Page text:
Pearson Airport is not only Canada’s biggest airport, it’s also an employer of 40,000 49,000 people who travel from all over the GTA along with many more who work in the surrounding region. In 2015 it was North America’s 14th busiest airport with over 41 million passenger trips.
Yesterday, new plans were unveiled proposing to make Pearson a transit hub for modes as well as flight. The idea is to eventually connect with the Eglinton Crosstown Line as well as bus routes from Toronto / Mississauga / Brampton and a possible high speed rail line along the Kitchener Line. Planners hope to be able to cut down on the 65,000 vehicles entering the airport daily.
This is good news because as traffic volumes continue to grow, new links to the hub will provide other ways (in addition to our fast UP Express link) for workers to quickly access the airport using Weston / Mount Dennis as their home. The airport will relocate parking garages to create the hub which will have an entrance on Airport Road. In addition, having a transit hub closer than Union Station will be a good thing for our area.
At the moment, the idea is in an exploratory mode and if approved, would not be in service until 2027 at the earliest.
The UP Express begins its service on June 6. Metrolinx has decided to celebrate the opening the following week by offering a barbecue and free rides at the Weston and Bloor Stations between 11:00 a.m and 3:00 p.m.
Metrolinx says that this is their way of saying ‘thank-you’ to the communities that have had to put up with the ‘dust, noise and inconveniences’ during construction over the past few years.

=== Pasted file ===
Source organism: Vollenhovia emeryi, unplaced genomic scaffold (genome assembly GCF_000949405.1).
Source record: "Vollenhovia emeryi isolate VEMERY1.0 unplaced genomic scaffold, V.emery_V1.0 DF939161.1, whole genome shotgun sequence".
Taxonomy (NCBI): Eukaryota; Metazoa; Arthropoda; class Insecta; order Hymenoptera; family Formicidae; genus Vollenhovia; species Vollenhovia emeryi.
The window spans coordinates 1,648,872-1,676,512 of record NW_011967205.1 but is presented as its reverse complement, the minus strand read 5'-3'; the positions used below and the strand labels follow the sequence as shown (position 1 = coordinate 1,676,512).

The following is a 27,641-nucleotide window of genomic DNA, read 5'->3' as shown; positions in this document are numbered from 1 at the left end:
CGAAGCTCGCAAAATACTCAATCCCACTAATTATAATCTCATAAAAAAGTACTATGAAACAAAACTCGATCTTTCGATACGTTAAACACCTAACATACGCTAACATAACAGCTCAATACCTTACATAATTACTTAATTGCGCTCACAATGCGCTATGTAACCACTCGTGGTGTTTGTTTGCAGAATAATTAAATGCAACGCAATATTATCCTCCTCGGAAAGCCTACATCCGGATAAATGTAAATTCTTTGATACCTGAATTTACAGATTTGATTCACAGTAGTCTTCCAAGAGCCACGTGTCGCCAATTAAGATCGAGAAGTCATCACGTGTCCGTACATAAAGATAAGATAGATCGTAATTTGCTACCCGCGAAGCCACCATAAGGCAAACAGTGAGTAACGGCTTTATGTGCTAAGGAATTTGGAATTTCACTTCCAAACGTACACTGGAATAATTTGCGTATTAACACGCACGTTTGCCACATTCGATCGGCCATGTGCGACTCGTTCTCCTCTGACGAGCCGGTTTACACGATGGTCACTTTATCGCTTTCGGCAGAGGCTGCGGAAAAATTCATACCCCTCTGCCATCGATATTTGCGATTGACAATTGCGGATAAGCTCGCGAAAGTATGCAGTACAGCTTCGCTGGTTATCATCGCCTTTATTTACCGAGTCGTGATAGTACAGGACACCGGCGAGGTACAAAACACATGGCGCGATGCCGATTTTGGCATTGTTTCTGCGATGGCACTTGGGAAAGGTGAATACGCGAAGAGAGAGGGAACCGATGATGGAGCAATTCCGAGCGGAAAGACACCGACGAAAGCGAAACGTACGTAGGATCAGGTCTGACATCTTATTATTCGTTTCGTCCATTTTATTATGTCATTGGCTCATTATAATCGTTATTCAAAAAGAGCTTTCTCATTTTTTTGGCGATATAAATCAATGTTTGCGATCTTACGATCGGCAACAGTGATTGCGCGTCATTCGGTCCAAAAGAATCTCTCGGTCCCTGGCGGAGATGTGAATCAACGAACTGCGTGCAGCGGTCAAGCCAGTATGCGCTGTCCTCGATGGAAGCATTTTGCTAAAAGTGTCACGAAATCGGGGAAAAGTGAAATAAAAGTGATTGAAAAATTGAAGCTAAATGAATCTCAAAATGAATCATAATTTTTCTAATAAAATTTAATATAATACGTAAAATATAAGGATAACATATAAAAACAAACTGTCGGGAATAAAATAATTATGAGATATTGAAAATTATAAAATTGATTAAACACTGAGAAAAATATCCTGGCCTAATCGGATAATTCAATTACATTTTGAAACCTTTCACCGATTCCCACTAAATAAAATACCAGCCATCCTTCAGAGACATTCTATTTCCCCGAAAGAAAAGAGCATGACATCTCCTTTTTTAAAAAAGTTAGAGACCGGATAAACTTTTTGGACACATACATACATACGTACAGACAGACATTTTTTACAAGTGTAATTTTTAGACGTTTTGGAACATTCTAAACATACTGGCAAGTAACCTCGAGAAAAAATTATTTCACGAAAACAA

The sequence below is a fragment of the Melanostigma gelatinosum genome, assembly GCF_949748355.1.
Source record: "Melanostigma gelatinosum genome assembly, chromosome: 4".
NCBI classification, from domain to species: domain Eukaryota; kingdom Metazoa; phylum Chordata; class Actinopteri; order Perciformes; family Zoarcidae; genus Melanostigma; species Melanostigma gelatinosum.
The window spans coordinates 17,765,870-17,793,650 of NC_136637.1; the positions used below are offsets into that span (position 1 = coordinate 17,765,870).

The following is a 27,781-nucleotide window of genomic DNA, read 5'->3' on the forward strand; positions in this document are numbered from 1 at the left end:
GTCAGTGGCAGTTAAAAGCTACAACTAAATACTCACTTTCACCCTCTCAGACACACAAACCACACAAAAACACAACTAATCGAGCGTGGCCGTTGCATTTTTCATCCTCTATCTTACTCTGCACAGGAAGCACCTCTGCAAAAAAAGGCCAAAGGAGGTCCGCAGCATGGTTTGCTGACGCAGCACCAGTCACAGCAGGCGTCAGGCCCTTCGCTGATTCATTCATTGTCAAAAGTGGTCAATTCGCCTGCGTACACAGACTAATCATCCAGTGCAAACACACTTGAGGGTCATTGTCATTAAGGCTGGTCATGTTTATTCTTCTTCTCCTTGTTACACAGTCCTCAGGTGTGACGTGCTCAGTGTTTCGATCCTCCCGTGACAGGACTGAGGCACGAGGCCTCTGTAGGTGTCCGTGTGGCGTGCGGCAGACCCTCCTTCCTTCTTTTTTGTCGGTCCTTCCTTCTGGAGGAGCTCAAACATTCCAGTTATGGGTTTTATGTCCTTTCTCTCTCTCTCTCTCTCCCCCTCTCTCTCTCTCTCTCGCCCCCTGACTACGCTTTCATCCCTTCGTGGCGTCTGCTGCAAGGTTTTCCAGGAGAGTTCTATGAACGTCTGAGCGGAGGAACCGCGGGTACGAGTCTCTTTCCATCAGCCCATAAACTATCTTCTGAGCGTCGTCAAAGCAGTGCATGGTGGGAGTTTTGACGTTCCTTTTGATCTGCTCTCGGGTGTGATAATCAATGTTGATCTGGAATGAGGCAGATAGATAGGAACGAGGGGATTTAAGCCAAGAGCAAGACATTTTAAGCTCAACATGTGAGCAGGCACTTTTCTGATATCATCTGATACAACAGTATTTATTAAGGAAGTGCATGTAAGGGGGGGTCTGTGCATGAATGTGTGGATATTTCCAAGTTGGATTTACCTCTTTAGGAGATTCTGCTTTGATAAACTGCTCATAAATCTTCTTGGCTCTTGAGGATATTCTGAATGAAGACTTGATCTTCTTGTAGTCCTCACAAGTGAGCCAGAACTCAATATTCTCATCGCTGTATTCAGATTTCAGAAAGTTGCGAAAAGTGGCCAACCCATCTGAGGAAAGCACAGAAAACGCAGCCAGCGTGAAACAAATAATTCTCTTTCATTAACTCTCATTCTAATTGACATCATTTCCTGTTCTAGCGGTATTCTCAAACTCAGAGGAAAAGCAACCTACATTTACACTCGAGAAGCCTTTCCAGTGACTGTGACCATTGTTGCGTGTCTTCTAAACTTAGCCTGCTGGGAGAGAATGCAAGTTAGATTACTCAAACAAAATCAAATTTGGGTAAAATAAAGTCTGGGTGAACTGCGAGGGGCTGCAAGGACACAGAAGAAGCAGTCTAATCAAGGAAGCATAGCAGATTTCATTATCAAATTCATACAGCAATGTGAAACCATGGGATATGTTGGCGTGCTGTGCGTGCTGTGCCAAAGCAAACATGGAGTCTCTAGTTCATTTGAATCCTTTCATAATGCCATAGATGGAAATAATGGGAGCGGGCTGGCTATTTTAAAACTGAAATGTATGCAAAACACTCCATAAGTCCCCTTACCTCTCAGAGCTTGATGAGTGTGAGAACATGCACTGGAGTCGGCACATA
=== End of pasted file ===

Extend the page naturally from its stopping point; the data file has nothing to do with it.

The Toronto Star says that a new agreement between the Greater Toronto Airports Authority and Metrolinx will allow for an (as yet undisclosed) discount for airport workers using the new train to get to and from work. The GTAA was previously attempting to charge Metrolinx $1.85 for every passenger delivered to the airport in lieu of lost parking revenue. Now it’s beginning to look like a bargaining ploy because the $1.85 is off the table in exchange it seems for the worker discounts.
Incidentally, it’s nice to see MPP Laura Albanese fighting for lower fares for the rest of us. Her timely letter adds to the pressure on Metrolinx to re-think the whole endeavour. It’s hard to imagine the traveller on a business account wandering through Union Station, schlepping their own luggage in and out of a train while they could get door-to-door service with a limo or taxi. Free Wi-Fi means nothing to people with unlimited data accounts.
As pointed out previously in WestonWeb, the capacity of the train is quite limited and while Metrolinx is under increasing pressure to make the fares affordable, they know that if fares are too low, with limited rolling stock, the train will be unable to meet demand.
Those of us hoping for an affordable fare on the UP Express are in for a big disappointment and the reason is to be found in simple arithmetic.
Anyone checking the arrivals and departures at Pearson Airport (or living in Weston) knows that a lot of flights come and go daily. Last year Pearson handled 36,000,000 passengers. Let’s generously assume that half of them are in transit. That leaves about 9 million arrivals and 9 million departures. That’s an average of 25,000 daily. In addition, 41,000 employees need to come and go for a total of about 66,000 people daily in each direction.
What is the capacity of the UP Express to move people? Well, it’s nothing like that of a GO Train. UP Express trains will either have two or three cars, each car holding 60 passengers. If all trains could be the maximum 3-car format (they can’t) the hourly one-way passenger potential is 4 x 180 or 720. Again assuming an 18-hour operating schedule and an even flow of people, the maximum number that the train could move (assuming nobody used the Bloor or Weston stations along the way) is just under 13,000. Given the availability of trains with a third car and the other limitations mentioned, that number will be considerably lower.